It is always better to be honest with others, right? But there are occasions when some truths are better left unsaid or at least worded more positively, particularly when talking with aging parents. While we might have the very best of intentions in wanting to help aging parents navigate life, we can help alleviate problems with hurt feelings in our family members by rethinking statements like the following:
- Don’t you remember…? Short-term memory loss is common in older adults, and pointing it out so candidly can be belittling. Instead, try non-verbal methods to help jog your loved one’s memory, such as strategically placing positive reminder notes around the house, like on the refrigerator, bathroom mirror, TV remote, etc. If a spoken reminder would definitely be helpful, make sure you try to keep your tone light; and inquire if the senior would really like someone to assist, such as in scheduling a medical appointment on her behalf or getting a prescription.
- You’re not trying hard enough. The stark reality is, many older adults develop physical or cognitive impairments that make once-simple tasks extremely challenging. It’s similarly important to not take over tasks the individual may still do, but which could take a bit longer to perform. Offering to act as a partner in accomplishing a challenging task could be effective, such as asking the senior to deal with some of task as you tackle another part of the task.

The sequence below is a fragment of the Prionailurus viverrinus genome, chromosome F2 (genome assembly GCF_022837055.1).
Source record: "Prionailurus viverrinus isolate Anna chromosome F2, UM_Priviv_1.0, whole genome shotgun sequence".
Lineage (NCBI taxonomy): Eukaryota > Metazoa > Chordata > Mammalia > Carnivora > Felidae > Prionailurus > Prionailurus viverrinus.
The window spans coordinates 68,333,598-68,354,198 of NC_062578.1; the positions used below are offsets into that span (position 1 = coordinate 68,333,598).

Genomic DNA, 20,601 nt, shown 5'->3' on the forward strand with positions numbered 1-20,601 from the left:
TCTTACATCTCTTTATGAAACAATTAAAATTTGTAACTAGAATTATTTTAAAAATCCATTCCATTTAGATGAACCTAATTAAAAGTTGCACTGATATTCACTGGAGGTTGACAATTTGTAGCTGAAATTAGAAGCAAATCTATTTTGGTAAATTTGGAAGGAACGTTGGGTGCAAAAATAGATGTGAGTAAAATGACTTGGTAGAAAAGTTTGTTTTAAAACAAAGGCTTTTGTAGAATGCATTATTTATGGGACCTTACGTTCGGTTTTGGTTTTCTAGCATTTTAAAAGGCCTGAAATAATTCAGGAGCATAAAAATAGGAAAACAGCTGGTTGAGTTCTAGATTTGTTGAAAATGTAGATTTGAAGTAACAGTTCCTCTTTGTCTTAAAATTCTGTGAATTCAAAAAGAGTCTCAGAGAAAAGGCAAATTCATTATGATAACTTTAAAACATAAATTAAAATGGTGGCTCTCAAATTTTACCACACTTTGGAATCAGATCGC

- I’m aware; you already told me. It may be frustrating to hear stories you’ve already heard more than once from a senior loved one, but it’s important to stay patient and offer the older adult the respect you would want if the tables were turned.
- When you die, can I have…? Nobody really wants to feel as if their possessions are of such value that someone cannot wait to have their hands on them. In the event that the person doesn’t have a will set up that outlines his or her wishes, it is definitely smart to have that looked after, but allow the person the freedom to decide to whom his or her belongings should be given.
- Wake up! Let go of any embarrassment you may have regarding your senior loved one falling asleep at inappropriate times, such as during a film, a religious service, or a concert. Altered sleep patterns, medication side effects, among other factors, can make it difficult for some seniors to sleep well during the night.
To get more effective communication tips to help your aging parents maintain dignity, or to inquire about our professional in-home care for seniors, contact the Los Angeles home care experts at JFS Care today at (213) 383-2273.